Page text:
The Amazon EC2 instances for your Elastic Beanstalk environment - AWS Elastic Beanstalk

The Amazon EC2 instances for your Elastic Beanstalk environment

When you create a web server environment, AWS Elastic Beanstalk creates one or more Amazon Elastic Compute Cloud (Amazon EC2) virtual machines, known as Instances.

The instances in your environment are configured to run web apps on the platform that you choose. You can make changes to various properties and behaviors of your environment's instances when you create your environment or after it's already running. Or, you can already make these changes by modifying the source code that you deploy to the environment. For for more information, see Configuration options.

Note

The Auto Scaling group in your environment manages the Amazon EC2 instances that run your application. When you make configuration changes that are described on this page, the launch configuration also changes. The launch configuration is either an Amazon EC2 launch template or an Auto Scaling group launch configuration resource. This change requires replacement of all instances. It also triggers either a rolling update or immutable update, depending on which one is configured.

Elastic Beanstalk supports several Amazon EC2 instance purchasing options: On-Demand Instances, Reserved Instances, and Spot Instances. An On-Demand Instance is a pay-as-you-go resource—there's no long-term commitment required when you use it. A Reserved Instance is a pre-purchased billing discount applied automatically to matching On-Demand instances in your environment. A Spot Instance is an unused Amazon EC2 instance that is available for less than the On-Demand price. You can enable Spot Instances in your environment by setting a single option. You can configure Spot Instance usage, including the mix of On-Demand and Spot Instances, using additional options. For more information, see Auto Scaling group.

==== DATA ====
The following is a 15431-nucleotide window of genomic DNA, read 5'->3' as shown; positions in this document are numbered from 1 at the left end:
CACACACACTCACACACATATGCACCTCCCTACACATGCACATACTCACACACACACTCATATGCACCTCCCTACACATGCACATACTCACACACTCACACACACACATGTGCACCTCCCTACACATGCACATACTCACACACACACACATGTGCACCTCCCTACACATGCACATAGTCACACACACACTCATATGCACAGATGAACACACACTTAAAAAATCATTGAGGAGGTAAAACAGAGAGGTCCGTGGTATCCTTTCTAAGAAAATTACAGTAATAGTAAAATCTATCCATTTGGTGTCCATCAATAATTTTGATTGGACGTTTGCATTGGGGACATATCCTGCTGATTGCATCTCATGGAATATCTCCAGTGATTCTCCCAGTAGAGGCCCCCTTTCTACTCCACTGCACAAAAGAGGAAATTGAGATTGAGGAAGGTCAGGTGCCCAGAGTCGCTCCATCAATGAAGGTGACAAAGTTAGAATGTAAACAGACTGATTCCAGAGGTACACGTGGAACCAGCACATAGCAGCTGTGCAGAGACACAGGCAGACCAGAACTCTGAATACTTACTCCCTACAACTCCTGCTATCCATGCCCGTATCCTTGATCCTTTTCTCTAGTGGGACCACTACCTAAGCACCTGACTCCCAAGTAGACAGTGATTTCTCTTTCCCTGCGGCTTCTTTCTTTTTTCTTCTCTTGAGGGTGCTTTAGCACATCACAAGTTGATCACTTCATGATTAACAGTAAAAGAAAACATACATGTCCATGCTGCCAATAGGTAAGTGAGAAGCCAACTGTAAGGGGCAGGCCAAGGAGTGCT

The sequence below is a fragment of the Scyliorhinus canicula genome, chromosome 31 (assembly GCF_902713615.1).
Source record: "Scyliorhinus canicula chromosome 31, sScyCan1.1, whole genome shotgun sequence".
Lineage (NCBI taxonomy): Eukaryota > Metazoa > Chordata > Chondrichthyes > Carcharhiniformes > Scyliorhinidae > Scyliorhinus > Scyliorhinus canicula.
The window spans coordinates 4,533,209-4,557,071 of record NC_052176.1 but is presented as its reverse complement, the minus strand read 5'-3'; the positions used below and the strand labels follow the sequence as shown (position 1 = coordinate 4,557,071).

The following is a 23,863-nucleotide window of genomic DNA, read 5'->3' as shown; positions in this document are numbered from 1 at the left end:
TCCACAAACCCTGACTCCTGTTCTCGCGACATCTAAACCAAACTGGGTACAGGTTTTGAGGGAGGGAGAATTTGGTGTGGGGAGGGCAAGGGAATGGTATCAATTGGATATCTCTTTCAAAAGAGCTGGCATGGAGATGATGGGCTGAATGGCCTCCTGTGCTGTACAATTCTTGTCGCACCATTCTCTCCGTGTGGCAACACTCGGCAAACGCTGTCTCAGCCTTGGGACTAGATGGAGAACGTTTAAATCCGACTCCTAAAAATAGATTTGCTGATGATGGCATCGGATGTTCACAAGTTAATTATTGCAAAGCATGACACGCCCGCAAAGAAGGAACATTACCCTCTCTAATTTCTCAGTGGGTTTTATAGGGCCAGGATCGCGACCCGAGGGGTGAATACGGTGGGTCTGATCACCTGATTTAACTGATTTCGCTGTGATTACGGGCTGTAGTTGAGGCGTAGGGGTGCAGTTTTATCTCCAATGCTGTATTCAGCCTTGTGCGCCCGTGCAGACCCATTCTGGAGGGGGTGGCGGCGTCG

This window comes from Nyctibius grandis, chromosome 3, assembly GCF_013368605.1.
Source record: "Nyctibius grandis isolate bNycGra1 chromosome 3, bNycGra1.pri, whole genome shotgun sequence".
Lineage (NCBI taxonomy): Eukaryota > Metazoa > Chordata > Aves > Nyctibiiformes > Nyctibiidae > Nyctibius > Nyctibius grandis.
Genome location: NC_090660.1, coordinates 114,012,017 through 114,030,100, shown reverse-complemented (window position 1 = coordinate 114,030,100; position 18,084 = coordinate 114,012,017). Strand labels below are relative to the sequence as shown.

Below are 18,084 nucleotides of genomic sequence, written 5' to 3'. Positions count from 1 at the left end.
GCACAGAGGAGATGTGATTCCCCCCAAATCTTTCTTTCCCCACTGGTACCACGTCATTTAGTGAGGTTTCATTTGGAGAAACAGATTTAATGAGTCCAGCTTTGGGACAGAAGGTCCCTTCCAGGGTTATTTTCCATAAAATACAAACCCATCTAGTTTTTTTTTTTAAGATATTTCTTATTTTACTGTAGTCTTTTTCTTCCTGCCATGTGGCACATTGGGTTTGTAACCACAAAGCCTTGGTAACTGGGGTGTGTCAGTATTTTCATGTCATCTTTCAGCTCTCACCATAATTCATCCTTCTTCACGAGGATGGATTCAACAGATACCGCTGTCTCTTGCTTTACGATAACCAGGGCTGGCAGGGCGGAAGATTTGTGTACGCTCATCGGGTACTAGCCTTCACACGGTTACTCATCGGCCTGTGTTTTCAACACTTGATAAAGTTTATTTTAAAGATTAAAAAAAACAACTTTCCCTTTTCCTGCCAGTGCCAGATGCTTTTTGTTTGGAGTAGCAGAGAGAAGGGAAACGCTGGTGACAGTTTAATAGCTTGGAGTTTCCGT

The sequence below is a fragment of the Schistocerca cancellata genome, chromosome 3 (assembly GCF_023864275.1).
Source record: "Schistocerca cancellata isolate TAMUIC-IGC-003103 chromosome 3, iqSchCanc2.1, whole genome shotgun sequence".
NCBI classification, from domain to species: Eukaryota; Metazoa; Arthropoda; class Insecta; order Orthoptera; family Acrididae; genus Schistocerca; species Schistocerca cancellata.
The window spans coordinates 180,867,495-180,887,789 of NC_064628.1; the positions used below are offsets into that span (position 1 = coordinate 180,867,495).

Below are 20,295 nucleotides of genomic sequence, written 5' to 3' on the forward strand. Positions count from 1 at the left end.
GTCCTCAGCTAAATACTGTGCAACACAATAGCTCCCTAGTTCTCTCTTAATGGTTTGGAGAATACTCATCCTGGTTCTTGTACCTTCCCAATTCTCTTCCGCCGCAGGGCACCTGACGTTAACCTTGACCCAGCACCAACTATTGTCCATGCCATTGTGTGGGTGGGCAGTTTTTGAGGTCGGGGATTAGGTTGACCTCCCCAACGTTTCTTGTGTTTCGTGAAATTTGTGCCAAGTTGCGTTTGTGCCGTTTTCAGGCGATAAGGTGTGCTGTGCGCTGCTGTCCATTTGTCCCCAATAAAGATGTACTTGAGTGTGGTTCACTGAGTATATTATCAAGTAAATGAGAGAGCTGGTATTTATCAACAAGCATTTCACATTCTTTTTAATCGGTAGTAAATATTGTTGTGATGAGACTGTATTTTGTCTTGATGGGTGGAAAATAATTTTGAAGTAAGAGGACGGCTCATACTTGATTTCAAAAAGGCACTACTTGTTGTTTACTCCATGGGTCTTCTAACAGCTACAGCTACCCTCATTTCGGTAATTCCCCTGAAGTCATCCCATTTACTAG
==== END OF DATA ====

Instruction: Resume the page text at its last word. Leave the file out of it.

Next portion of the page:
Amazon EC2 instance types

When you create a new environment, you choose an instance type. The instance type determines the host hardware that's used to run your instances. Elastic Beanstalk regularly adds support for new compatible instance types after Amazon EC2 introduces them. For information about instance types that are available, see Instance types in the Amazon EC2 User Guide for Linux Instances or Instance types in the Amazon EC2 User Guide for Windows Instances.

Graviton (Arm based) instance types

Elastic Beanstalk has introduced a gradual rollout of support for Graviton (Arm based) instance types. At this time, Elastic Beanstalk only supports Graviton instance types for a specific set of AWS Regions and platform branches. However, we plan to add support for more Regions on subsequent rollouts.

Graviton instances use different OS images than the ones that x86 instances use. For this first wave of Graviton support rollout, the Graviton configuration functionality differs slightly from the base functionality provided by Elastic Beanstalk for x86 based instances. We plan to add base functionality for Graviton instance types in subsequent rollouts.

To configure an environment with Graviton instance types during the present release, you must do the following:

  • Work with an environment in one of the following Regions that supports Graviton instance types: US East (Ohio) (us-east 2), US East (N. Virginia) (us-east-1), US West (Oregon) (us-west-2), US West (N. California) (us-west-1), Europe (Frankfurt) (eu-central-1), and South America (São Paulo) (sa-east-1).

  • Use one of the platform branches that supports Graviton instances. For a list of Regions and platform branches that support Graviton instance types, see Graviton gradual rollout in the AWS Elastic Beanstalk Release Notes.

  • Choose the appropriate image and provide the image ID for your platform branch and Region. Standard Elastic Beanstalk functionality for x86 based instances defaults the image ID for your chosen platform version and Region. However, for this current release of Graviton support, you must manually locate and enter the image ID that corresponds to your platform branch and Region. For a list of image IDs that are associated with specific Regions and platform branches, see Graviton image ids in the AWS Elastic Beanstalk Release Notes.

This topic provides Graviton specific sections that guide you when you need to take specific actions to configure your environment with a Graviton instance type. Expand the Graviton-specific sections as you continue reading through this topic.